The Newman Shower is a 25-minute film that was an American Film Institute thesis project for director Dan Passman and was released in 2001.
The movie tells the story of Zach Newman, a camper at Camp Colman in the summer of 1990 who tries at all costs to avoid the gang shower in the cabin. Instead, he opts to wait for the one solo shower in the cabin to open up, which quickly earns it the nickname the Newman Shower and frequent ribbing for its namesake from fellow campers.
Told in the potty humor style of the American Pie films, the short is crass, crude and full of the kind of foul language and descriptive bragging of real, fabricated and hoped for sexual exploits anyone who has ever spent time in a boy’s summer camp cabin or locker room will immediately recognize. I for one found myself thrown back by the language and the crassness of the conversations before I remembered how true to life that actually was.
A late bloomer, Zach manages to keep the fact that he hasn’t completely finished going through puberty secret until, horror of horrors, his counselor walks into his shower in response to some commotion caused by Zach’s towel being stolen and then makes a scene in front of the campers when he sees evidence of Zach’s incomplete puberty. To say the interaction between Zach and his counselor is creepy is a good illustration of why the whole idea of gang showers is as dated as ’90s fashion.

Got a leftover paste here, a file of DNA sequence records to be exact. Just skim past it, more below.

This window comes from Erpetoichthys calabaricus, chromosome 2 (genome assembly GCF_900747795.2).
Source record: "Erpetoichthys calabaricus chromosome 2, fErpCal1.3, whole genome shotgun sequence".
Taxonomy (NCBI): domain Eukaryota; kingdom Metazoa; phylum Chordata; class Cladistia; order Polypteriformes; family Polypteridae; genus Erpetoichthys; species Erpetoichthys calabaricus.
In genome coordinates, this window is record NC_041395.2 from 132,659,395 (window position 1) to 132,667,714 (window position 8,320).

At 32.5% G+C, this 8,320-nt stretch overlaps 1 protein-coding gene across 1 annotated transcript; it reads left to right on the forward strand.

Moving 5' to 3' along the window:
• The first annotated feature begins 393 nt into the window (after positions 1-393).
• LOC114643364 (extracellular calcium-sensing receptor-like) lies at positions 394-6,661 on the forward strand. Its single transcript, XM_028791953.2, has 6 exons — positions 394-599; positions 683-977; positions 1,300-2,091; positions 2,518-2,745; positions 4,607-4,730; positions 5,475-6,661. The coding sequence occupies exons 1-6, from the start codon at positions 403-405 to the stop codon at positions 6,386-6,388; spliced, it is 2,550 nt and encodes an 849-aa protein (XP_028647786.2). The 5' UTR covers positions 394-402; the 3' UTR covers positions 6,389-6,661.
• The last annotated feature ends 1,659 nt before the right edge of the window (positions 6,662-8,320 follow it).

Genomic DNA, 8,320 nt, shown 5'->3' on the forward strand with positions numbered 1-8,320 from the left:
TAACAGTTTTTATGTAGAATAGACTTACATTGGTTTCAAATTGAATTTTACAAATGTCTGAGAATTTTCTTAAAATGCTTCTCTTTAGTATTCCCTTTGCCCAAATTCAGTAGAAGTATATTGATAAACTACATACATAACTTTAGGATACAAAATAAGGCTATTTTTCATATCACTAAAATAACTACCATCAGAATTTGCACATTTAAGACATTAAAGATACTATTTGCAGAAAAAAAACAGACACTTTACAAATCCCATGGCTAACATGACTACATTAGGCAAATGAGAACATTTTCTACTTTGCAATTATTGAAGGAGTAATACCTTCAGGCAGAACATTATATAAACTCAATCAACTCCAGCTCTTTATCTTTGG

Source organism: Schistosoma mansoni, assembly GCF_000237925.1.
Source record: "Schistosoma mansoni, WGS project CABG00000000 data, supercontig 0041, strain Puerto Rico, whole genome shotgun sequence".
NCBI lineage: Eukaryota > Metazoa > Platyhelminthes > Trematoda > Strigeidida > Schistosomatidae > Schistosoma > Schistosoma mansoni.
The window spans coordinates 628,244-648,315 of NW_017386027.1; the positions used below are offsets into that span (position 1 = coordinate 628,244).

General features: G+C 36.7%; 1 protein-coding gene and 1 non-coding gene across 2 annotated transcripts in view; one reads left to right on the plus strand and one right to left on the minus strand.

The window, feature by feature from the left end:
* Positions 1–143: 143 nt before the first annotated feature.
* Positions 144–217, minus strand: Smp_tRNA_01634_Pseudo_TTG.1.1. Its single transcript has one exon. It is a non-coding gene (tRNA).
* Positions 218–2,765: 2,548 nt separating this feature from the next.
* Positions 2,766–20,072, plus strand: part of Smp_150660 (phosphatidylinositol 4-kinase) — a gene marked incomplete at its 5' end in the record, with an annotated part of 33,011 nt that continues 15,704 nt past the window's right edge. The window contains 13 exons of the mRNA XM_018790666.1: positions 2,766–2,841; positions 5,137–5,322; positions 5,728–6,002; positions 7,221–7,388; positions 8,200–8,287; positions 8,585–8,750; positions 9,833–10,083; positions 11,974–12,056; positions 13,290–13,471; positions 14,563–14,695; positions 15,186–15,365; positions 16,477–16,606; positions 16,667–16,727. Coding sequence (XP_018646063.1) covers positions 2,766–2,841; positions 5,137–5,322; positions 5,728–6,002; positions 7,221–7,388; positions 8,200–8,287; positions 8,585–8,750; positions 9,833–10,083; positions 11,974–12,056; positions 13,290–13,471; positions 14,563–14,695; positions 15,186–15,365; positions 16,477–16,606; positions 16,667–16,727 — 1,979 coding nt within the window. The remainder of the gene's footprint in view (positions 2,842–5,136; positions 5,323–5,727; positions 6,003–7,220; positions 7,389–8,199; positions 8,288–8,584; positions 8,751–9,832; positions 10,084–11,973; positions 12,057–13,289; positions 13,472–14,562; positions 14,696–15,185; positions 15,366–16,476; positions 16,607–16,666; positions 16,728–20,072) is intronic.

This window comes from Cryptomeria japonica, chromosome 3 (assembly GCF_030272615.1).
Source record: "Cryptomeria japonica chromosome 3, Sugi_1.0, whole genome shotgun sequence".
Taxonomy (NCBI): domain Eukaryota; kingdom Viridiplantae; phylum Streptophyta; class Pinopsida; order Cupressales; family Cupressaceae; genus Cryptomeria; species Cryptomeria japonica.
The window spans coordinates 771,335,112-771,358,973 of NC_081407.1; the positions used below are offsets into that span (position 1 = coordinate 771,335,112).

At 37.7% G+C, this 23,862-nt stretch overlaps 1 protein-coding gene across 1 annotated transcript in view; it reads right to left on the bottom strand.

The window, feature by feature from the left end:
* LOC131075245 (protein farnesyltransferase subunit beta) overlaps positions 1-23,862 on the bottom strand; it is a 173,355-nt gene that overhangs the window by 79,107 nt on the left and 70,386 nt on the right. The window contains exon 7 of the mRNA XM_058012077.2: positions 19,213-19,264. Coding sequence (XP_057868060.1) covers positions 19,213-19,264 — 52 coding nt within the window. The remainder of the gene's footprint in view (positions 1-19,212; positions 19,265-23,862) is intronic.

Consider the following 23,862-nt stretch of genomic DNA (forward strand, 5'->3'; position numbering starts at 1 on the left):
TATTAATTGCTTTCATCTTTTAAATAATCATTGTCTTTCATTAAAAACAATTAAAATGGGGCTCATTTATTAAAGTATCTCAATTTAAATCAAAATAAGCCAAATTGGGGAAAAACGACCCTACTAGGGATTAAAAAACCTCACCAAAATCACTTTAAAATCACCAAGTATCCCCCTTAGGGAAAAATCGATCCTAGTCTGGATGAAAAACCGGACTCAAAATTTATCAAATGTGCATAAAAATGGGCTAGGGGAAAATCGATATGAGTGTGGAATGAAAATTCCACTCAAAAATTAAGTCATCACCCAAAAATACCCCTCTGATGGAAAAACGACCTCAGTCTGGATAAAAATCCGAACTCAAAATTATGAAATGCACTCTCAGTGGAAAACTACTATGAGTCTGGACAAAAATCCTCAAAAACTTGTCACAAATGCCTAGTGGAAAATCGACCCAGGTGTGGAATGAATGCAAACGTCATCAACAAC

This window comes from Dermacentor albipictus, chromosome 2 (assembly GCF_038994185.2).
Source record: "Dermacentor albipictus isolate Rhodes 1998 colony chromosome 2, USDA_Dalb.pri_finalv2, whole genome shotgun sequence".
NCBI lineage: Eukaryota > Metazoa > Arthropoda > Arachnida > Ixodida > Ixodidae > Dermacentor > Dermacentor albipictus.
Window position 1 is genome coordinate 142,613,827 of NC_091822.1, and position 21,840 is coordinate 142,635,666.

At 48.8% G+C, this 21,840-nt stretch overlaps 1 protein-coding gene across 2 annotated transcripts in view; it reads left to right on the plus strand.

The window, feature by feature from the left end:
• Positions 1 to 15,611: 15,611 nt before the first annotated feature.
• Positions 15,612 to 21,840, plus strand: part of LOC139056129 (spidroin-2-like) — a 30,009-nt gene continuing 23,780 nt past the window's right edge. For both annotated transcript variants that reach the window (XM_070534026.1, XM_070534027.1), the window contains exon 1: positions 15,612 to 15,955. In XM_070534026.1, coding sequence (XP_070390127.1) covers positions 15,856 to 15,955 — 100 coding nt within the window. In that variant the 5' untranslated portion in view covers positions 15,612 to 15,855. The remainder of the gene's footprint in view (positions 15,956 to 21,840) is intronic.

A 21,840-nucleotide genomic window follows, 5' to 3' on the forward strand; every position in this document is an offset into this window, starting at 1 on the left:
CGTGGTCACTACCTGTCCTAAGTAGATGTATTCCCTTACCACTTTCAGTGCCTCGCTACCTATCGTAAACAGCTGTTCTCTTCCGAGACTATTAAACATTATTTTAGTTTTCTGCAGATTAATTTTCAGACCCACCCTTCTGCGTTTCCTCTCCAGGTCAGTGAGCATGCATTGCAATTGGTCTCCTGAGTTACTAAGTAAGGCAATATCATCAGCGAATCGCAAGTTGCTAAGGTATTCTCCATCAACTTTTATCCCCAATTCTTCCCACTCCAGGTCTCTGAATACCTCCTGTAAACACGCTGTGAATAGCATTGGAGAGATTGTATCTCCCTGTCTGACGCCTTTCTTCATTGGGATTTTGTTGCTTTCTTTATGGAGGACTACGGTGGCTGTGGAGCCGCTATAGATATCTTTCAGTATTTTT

Still, the gang shower routine (shower hockey, anyone?) is as much a part of my own experience going to summer camp growing up as thinking a girl (like Haylie Duff’s character Wendy, who Zach likes) wearing hip-hugging jeans was attractive.
In the end, Zach is forced to come out of his shell, confront his fears and have some awkwardly real and graphic conversations about sex with one of his bunk mates in what I would have to say is a waste of the $1.99 it cost to download it the only place I could find it, on iTunes. Simply put, there are some parts of my youth I don’t ever want to relive, no matter how true to life the language and the awkwardness of it all is. Even a soundtrack dominated by Neil Finn can’t change that.